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Google tells EU court payments to phone makers gave Android a chance against Apple By Reuters


© Reuters. FILE PHOTO – A sign outside the Google headquarters is seen in Mountain View (California), U.S.A, on May 8th 2019. REUTERS/Paresh Dave

By Foo Yun Chee

LUXEMBOURG (Reuters) – Payments to phone makers to pre-install only Google Search on their devices were not aimed at preventing competition but were necessary for Android to seize market share from Apple (NASDAQ:), Alphabet (NASDAQ:)’s Google told Europe’s second-top court on Wednesday.

Google appeared before the General Court in the third day after a long hearing. The company is trying to persuade judges not to dismiss an unprecedented 4.3-billion euro ($3.7 billion EU antitrust penalty) and a European Commission directive to reduce its grip on Android search engines.

Because these deals shut out competitors, the EU competition watchdog was critical of two types of phone maker agreements. They were revenue sharing arrangements that allow phones makers to pay for Google Search only.

Assimakis Kaomninos, Google’s lawyer, said that payments were not intended to discourage phone companies, which already generate money through other apps, from giving Android a chance.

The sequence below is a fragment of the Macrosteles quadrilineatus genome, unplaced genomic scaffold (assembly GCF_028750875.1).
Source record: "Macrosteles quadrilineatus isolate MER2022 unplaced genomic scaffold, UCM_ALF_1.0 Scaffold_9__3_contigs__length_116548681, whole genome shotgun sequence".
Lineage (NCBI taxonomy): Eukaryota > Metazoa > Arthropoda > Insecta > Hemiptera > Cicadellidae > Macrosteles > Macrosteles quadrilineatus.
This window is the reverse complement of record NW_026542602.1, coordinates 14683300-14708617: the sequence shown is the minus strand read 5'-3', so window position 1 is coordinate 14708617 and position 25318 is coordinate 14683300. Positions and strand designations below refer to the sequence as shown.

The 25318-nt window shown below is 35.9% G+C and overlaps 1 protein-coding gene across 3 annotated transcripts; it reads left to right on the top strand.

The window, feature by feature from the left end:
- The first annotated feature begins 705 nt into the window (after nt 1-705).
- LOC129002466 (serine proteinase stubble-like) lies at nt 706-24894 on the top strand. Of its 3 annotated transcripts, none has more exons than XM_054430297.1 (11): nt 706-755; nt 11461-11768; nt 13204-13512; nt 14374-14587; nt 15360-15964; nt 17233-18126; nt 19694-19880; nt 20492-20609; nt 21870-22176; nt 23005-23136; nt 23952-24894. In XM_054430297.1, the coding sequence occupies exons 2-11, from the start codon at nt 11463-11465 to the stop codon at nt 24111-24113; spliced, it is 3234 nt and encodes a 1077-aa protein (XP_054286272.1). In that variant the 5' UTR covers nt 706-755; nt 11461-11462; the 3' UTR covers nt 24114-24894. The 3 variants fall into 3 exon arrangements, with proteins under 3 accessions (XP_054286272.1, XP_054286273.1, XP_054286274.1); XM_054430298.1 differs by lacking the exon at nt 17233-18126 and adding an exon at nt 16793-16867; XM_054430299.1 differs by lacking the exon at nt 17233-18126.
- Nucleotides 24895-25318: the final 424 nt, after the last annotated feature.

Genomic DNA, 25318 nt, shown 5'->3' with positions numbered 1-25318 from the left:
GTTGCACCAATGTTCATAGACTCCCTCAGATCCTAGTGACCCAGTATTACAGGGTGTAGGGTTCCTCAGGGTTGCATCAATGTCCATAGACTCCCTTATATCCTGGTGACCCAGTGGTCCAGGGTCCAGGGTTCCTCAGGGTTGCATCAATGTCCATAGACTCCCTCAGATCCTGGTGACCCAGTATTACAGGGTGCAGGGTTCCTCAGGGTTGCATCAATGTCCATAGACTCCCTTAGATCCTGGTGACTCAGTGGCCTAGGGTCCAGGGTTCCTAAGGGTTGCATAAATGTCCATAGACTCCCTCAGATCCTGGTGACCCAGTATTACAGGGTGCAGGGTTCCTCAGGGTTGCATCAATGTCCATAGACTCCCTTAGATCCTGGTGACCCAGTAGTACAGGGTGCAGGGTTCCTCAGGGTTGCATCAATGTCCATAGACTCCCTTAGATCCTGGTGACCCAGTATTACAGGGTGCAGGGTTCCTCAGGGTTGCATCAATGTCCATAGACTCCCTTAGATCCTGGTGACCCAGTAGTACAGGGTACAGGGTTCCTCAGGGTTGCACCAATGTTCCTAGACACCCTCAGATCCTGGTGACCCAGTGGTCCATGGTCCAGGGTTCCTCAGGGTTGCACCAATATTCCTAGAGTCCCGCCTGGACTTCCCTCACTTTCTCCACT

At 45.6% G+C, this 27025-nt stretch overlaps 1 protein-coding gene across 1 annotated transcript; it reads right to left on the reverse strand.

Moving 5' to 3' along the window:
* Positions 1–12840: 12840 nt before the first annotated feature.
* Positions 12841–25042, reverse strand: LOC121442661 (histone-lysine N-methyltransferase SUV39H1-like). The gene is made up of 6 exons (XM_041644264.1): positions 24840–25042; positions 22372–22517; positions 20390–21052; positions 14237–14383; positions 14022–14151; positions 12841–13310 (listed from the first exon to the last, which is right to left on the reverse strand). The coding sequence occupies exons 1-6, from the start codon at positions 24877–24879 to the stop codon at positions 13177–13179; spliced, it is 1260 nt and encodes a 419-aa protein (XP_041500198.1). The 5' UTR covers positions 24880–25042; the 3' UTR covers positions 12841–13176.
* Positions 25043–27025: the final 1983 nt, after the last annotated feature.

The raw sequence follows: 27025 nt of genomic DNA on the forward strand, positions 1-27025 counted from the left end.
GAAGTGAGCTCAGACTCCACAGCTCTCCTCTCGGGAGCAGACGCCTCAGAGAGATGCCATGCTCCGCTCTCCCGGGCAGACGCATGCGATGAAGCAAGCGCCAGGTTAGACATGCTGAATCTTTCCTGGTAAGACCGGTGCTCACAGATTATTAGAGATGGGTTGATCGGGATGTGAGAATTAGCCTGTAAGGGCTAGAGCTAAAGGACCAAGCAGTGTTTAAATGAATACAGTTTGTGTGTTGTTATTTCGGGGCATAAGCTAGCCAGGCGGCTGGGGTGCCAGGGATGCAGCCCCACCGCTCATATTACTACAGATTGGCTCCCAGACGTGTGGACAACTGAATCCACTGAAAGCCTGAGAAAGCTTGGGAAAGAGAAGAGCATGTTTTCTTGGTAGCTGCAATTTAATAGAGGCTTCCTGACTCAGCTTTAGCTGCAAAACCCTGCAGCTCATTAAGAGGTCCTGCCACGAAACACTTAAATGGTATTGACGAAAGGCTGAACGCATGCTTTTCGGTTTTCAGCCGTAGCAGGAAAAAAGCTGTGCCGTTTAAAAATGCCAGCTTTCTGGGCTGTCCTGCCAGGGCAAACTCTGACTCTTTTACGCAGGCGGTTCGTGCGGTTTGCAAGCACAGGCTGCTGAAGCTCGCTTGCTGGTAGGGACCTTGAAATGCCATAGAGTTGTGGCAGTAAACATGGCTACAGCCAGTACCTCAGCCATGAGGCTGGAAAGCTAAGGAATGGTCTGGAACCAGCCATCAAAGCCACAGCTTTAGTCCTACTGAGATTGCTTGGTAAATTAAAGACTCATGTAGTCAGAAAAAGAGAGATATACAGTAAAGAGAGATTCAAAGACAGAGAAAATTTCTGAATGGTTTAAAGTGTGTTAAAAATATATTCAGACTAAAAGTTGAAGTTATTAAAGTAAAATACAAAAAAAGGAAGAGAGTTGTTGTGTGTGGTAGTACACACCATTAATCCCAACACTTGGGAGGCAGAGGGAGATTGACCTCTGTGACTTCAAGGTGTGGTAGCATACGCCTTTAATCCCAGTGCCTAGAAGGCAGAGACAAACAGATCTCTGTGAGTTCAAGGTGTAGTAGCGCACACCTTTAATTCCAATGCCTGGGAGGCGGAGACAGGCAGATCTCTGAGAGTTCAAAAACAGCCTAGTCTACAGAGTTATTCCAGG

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Google needed to create an alternative revenue stream. They needed to offer an incentive for them to adopt Android. The RSAs allowed them to compete with Apple at lower prices, he stated.

Google got in return an opportunity to promote, solely preinstallation. It was able to invest in free OS (operating-system), free apps store, etc.

Komninos claimed that only 5% was covered by the RSAs.

Nicholas Khan, a lawyer for the Commission, denied this claim.

Nicholas Khan, a lawyer for the Commission, rejected the claim. He said that what concerned them was competition gaining traction and that RDAs were “the pinnacle Google’s interlocking practice”.

The verdict will likely be announced next year. The case is T-604/18 Google vs European Commission

($1 = 1.1714 euros)

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